Another huge behaviour change during this period is the rise of remote working. This has driven up demand for online workspaces, digital tools and video conferencing.

“Zoom had 10 million users at the end of December. Now, they have over 200 million users. Microsoft Teams hosted 900 million video meeting minutes per day in mid-March. By the end of March, it was 2.7 billion meeting minutes per day,” says Clode.

He thinks the remote working behaviour will continue. This will impact business travel going forward, as employers realise the cost savings that can be achieved by setting up virtual meetings.

“A good example for this is Apple. It was revealed last year that they were the largest corporate client of United Airlines, as they spent US$150 million every year for corporate travel. They booked 50 business class flights a day from the US to China because their supply chain is based there. Now, for the first time, they have to launch a new phone this year without having their employees physically checking on the supply chain in China. They have to do this virtually,” says Clode.

Supporting all these trends is a bigger sector that many tech investors are bullish on: Cloud computing. It refers to the use of a network of remote servers hosted on the internet to store, manage and process data.

Already, big tech companies such as Amazon, Microsoft, Alphabet and Alibaba are investing huge amounts in cloud computing.

“When companies have a huge surge in network demand because all employees are working from home, they are not fulfilling the extra demand with their own servers. They are getting extra capacity from Amazon, Microsoft, Google, Alibaba or Tencent in China,” says Clode. The same goes for e-commerce sites such as Lazada, which is hosted on Alibaba Cloud, and telemedicine and remote education services.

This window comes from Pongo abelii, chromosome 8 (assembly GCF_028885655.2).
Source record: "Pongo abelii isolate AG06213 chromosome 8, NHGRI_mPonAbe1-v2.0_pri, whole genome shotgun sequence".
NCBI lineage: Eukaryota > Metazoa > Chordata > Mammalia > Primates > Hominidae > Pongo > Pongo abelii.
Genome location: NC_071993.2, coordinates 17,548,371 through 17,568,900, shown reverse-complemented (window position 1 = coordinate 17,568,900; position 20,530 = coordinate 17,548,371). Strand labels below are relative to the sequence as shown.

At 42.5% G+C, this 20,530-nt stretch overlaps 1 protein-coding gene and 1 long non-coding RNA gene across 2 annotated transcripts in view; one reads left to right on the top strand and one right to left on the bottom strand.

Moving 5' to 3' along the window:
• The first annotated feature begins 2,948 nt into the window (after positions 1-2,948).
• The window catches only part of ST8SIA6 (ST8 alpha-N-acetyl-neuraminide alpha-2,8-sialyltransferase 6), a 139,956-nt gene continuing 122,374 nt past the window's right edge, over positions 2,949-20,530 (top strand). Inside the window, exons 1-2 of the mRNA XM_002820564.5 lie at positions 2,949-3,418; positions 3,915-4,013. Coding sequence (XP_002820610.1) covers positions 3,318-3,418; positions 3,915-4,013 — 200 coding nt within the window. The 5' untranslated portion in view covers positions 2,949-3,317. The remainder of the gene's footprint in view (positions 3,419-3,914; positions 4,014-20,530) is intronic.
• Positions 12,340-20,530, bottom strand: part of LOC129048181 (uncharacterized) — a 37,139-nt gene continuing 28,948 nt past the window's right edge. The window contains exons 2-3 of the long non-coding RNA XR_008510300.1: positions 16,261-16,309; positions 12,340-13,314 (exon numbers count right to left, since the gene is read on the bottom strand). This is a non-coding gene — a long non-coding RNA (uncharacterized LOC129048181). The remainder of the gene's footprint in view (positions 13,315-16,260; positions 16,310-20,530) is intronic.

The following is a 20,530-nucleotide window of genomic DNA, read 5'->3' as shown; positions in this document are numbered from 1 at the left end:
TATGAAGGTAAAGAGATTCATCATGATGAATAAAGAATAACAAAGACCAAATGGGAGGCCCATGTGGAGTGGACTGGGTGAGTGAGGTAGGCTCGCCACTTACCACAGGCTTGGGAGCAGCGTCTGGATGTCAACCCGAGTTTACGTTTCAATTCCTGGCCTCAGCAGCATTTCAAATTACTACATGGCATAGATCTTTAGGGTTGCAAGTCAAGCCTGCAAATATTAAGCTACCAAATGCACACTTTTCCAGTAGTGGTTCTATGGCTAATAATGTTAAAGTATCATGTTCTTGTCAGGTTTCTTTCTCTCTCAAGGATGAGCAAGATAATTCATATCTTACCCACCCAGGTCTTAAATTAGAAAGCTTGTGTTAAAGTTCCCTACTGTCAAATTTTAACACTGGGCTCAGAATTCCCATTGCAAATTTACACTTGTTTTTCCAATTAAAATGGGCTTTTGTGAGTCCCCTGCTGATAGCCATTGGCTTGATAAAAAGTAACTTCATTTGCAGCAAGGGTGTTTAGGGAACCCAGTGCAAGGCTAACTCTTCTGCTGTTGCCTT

New companies will no longer buy their own servers, Clode observes. Older companies will seek cloud solutions, as it is more flexible and can enable remote working. Other than the cloud service providers, this trend will also benefit companies that supply the chips, networking equipment and software.

“That’s the reason why we own Nvidia, Broadcom and Samsung Electronics [in our portfolios]. Samsung sells memory chips, Broadcom sells Ethernet switches while Nvidia sells AI-accelerator chips for data centres. Their biggest customers are Microsoft and Amazon. We also own companies like Ciena, which provides optical cables to link data centres. This is one of the biggest themes in our funds,” says Clode.

Lightbound also has huge exposure to cloud computing in ROBO’s strategies. “In our Artificial Intelligence (AI) Index, about 40% of the companies are enablers and providers for the data centre ecosystem and 70% of these companies have a net cash position,” he says.

It is worth noting that some of these digital trends overlap with the healthcare sector. In ROBO’s healthcare index, the sectors that are outperforming are telehealth and data analytics. “In telehealth, we’re looking at companies like Teladoc Health and Ping An, which have apps that allow you to talk to your doctor online. We saw these companies grow through the crisis,” says Lightbound.

A long-term trend

According to the Janus Henderson Global Technology Fund factsheet (as at March 31), its three-year, five-year and 10-year returns (annualised, in pound sterling) are 13%, 16.3% and 13.8%. It is the target fund for the TA Global Technology Fund in Malaysia.

The returns for the latter two periods are slightly lower than the index. This could be due to regulatory constraints, Clode explains. “As a UCITS (Undertakings for the Collective Investment in Transferable Securities) regulated fund in Europe, we cannot hold more than 10% in shares of a single company. The mega-caps like Apple and Microsoft have done very well and they comprise well over 10% of the index, but we can’t be overweight those stocks.”

As for ROBO Global, its ROBO Index is down 7.78% in the past year, based on its factsheet (as at May 4). Since inception in 2002, it is up 1,377.74%. The AI Index is up 32.13% in the past year (as at April 30) and 185.80% since inception in 2015. These indexes are tracked by ETFs listed in the US and the UK, among other countries.

“If you share the conviction that technology is shaping our futures and will dominate our children’s futures, you need to make sure you have exposure to them in your portfolios,” says Lightbound.